Nate

NateBuildsToys
@nate
01/10/24 06:53:46PM
227 posts

Oscar Schmidt OS21C my axe (autoharp)


Adventures with 'other' instruments...

I got the opportunity to play an autoharp once. It belonged to a family friend who would play it and sing when my father was a kid. A couple of the pads had been damaged over time, and it took QUITE a while to tune up, but the ethereal brightness of the sound is unlike any other instrument I've heard. Such a beautiful sound.
Nate

NateBuildsToys
@nate
01/09/24 07:06:41PM
227 posts

Dulcimer maker unknown


Instruments- discuss specific features, luthiers, instrument problems & questions

Ken Longfield:

Hi, Nate, I'm the other Ken. Here is a link to an NPR segment on the Lego dulcimer made by Peter Alway: https://www.npr.org/2005/02/06/4487244/lego-my-dulcimer As far as I know Peter was the first person to build a mountain dulcimer out of Lego blocks.


Ken


"The dulcimer sings a sweet song.:


 
Thank you very much "other Ken" xD .That was really neat to listen to. I always enjoy seeing dulcimers made with alternative materials
NateBuildsToys
@nate
01/09/24 06:06:12PM
227 posts

Dulcimer maker unknown


Instruments- discuss specific features, luthiers, instrument problems & questions

Ken Hulme:

Cardboard dulcimers have been around close to 20 years, I'd guess.  They sound remarkably good and are a great inexpensive choice as an entry level dulcimer for folks who aren't sure whether the dulcimer is right for them...  The important thing is that the frets are set true, the body material is of secondary consideration.  In fact the fretboards can be easily transferred to an 'after-market' wooden body which almost anyone can easily construct.   I've played plexiglass and Lego(tm) dulcimers that sound good as well.  

 

Ken, do you have any photos of this lego dulcimer? Or better yet video. You've mentioned it a few times and ive gotten really curious about it. It sounds really interesting.

Nate
NateBuildsToys
@nate
01/06/24 08:10:32PM
227 posts

String suggestions


Instruments- discuss specific features, luthiers, instrument problems & questions

GreatLakes73:

Hi everyone, looking to buy some strings for my Warren May dulcimer, takes ball end. In his papers that came with the dulcimer he notes .012, .012, .014 and .022 for the string sizes. Most of the “sets” I’m seeing are different gauges or are loop end. I went to d’addario web site to look at just getting individual strings but the options were a bit overwhelming. Any suggestions?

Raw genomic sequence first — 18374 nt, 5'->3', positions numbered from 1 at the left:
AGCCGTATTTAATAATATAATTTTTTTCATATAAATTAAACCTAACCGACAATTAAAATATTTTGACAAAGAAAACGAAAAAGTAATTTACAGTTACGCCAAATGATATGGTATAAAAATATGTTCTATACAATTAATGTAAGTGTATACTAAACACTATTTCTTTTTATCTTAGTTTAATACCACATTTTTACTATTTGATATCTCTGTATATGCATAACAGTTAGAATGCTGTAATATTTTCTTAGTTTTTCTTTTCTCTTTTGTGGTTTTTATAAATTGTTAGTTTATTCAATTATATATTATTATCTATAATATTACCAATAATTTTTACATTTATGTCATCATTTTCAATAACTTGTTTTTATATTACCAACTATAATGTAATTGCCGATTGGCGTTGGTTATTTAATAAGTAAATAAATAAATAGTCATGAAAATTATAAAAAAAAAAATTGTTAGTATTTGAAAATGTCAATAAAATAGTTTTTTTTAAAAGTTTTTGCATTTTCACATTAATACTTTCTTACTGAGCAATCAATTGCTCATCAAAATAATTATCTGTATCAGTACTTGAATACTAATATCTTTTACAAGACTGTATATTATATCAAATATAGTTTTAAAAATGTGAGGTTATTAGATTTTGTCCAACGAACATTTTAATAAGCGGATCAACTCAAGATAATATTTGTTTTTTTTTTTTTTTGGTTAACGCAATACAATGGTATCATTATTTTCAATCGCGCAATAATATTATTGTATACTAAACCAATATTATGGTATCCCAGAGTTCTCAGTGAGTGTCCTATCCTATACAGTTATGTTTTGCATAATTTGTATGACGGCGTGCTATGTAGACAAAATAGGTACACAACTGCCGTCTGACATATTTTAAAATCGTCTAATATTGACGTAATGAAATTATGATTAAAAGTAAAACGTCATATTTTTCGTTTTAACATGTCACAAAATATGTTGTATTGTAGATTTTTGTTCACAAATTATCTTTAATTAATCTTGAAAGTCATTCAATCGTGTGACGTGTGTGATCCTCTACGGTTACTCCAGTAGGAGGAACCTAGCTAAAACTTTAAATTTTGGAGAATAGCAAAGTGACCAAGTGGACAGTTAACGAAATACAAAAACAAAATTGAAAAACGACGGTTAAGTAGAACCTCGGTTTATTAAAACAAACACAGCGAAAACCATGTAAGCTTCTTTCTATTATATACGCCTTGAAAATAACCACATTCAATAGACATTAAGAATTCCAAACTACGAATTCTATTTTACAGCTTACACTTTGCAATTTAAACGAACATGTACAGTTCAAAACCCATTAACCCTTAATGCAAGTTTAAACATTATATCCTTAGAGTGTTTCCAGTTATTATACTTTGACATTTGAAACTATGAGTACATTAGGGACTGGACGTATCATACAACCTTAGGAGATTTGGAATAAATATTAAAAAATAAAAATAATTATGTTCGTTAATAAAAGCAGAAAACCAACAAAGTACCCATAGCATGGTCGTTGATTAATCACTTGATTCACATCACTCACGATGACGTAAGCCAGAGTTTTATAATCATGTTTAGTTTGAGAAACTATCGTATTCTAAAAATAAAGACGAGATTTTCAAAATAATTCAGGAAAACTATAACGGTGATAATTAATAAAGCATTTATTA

Hello great lakes. I am aware that "Folkcraft" sells a set of ball end dulcimer strings. The gauges are not exactly the same, but very close. Seeing if your local guitar shop sells loose strings is a good idea also. Often times then have a big tub of them, like John says, and can grab out the exact gauges you want. 
Nate
NateBuildsToys
@nate
01/03/24 09:36:25AM
227 posts

Traditional role of the mountain dulcimer.


General mountain dulcimer or music discussions

Wally Venable:

As I have noted before, there is still a culture of "cigar box" instrument makers, many of whom are now making instruments with electric pickups. I suspect that wood from shipping boxes for various imports was used because it was available in usable "thinnesses."

 
I have built many cigar box guitars, and a few cigar box dulcimers, including a couple very unconventional ones. Nowadays cigar boxes are mostly for 'aesthetics' which is why most of them have pickups that entirely overwhelm and negate the tone of the box. I believe you are right that thin, prefabricated boxes are good for tone and that cigar boxes are, and have always been, very accessible.

It makes sense to me that craftsmen have always been skilled and competent and with capable tools, but I would contend that the ability to build string instruments generally requires access to information. I often take for granted how much information I have access to about dulcimer building, both scientific and anecdotal. For people learning to build instruments without access to information, I assume they used intuition as well as 'trial and error.' and I imagine these contributed to the changes/innovations in zithers that Appalachian Americans made.
Thank you for your insights, Wally.
-Nate
NateBuildsToys
@nate
01/03/24 09:18:16AM
227 posts

Traditional role of the mountain dulcimer.


General mountain dulcimer or music discussions

Ken Hulme:

Nate said  "I assume the original developers of dulcimers were very innovative folks who were applying the concepts of older zithers to the materials they had in the Appalachians. This makes it hard for me to tell the difference between deliberate choices made by the 'masters of old' and choices made purely out of necessity. It's hard for me to imagine that they would have used staple frets if they had access to fretwire." 

You have to remember that those "innovative folks...applying the concepts of older zithers...":  were not consciously doing anything. 

They were random, scattered individuals who heard and/or saw an instrument someone had -- who in turn had seen/heard someone else's instrument... back through time to the zitters which came over in the late 1500s/early 1600s.  There probably were no Euro-trained luthiers among the Moravians, the builders to follow were trying to replicate instruments that had come from the old country. -- out of necessity.  Staple frets of the early 19th century were the high-tech of the time. prior to that there were wood/bone/ivory inlaid frets or the tied gut frets of Lutes.  Mushroom frets weren't invented until the mid 1800s in Europe.